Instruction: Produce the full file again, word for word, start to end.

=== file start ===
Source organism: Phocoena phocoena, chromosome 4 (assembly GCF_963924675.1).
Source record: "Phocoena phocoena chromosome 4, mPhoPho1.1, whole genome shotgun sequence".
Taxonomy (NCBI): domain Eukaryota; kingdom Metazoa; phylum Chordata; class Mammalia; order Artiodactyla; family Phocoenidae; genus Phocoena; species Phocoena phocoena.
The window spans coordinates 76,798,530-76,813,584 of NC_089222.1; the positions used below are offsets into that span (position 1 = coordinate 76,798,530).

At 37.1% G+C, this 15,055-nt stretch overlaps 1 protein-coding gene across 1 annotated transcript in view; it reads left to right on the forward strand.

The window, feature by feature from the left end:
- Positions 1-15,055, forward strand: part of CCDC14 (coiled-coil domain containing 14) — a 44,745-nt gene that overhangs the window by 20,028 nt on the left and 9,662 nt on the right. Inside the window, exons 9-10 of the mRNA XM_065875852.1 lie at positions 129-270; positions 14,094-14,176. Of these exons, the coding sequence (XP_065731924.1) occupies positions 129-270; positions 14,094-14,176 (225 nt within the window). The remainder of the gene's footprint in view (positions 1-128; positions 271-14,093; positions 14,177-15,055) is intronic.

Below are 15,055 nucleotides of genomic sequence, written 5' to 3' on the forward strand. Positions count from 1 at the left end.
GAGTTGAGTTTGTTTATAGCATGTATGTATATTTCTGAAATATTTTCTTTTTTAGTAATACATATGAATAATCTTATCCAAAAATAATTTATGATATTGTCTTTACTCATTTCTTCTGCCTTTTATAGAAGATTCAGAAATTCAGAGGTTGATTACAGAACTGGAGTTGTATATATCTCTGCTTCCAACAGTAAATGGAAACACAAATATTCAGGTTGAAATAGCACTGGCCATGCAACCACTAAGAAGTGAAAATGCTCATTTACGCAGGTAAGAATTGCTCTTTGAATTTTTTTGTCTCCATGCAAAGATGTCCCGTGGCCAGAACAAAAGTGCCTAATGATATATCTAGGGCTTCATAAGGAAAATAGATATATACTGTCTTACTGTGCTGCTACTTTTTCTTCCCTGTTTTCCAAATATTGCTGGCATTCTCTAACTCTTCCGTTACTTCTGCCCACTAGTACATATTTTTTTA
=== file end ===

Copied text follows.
Source organism: Phocoena phocoena, chromosome 4 (assembly GCF_963924675.1).
Source record: "Phocoena phocoena chromosome 4, mPhoPho1.1, whole genome shotgun sequence".
Taxonomy (NCBI): domain Eukaryota; kingdom Metazoa; phylum Chordata; class Mammalia; order Artiodactyla; family Phocoenidae; genus Phocoena; species Phocoena phocoena.
The window spans coordinates 76,798,530-76,813,584 of NC_089222.1; the positions used below are offsets into that span (position 1 = coordinate 76,798,530).

At 37.1% G+C, this 15,055-nt stretch overlaps 1 protein-coding gene across 1 annotated transcript in view; it reads left to right on the forward strand.

The window, feature by feature from the left end:
- Positions 1-15,055, forward strand: part of CCDC14 (coiled-coil domain containing 14) — a 44,745-nt gene that overhangs the window by 20,028 nt on the left and 9,662 nt on the right. Inside the window, exons 9-10 of the mRNA XM_065875852.1 lie at positions 129-270; positions 14,094-14,176. Of these exons, the coding sequence (XP_065731924.1) occupies positions 129-270; positions 14,094-14,176 (225 nt within the window). The remainder of the gene's footprint in view (positions 1-128; positions 271-14,093; positions 14,177-15,055) is intronic.

Below are 15,055 nucleotides of genomic sequence, written 5' to 3' on the forward strand. Positions count from 1 at the left end.
GAGTTGAGTTTGTTTATAGCATGTATGTATATTTCTGAAATATTTTCTTTTTTAGTAATACATATGAATAATCTTATCCAAAAATAATTTATGATATTGTCTTTACTCATTTCTTCTGCCTTTTATAGAAGATTCAGAAATTCAGAGGTTGATTACAGAACTGGAGTTGTATATATCTCTGCTTCCAACAGTAAATGGAAACACAAATATTCAGGTTGAAATAGCACTGGCCATGCAACCACTAAGAAGTGAAAATGCTCATTTACGCAGGTAAGAATTGCTCTTTGAATTTTTTTGTCTCCATGCAAAGATGTCCCGTGGCCAGAACAAAAGTGCCTAATGATATATCTAGGGCTTCATAAGGAAAATAGATATATACTGTCTTACTGTGCTGCTACTTTTTCTTCCCTGTTTTCCAAATATTGCTGGCATTCTCTAACTCTTCCGTTACTTCTGCCCACTAGTACATATTTTTTTA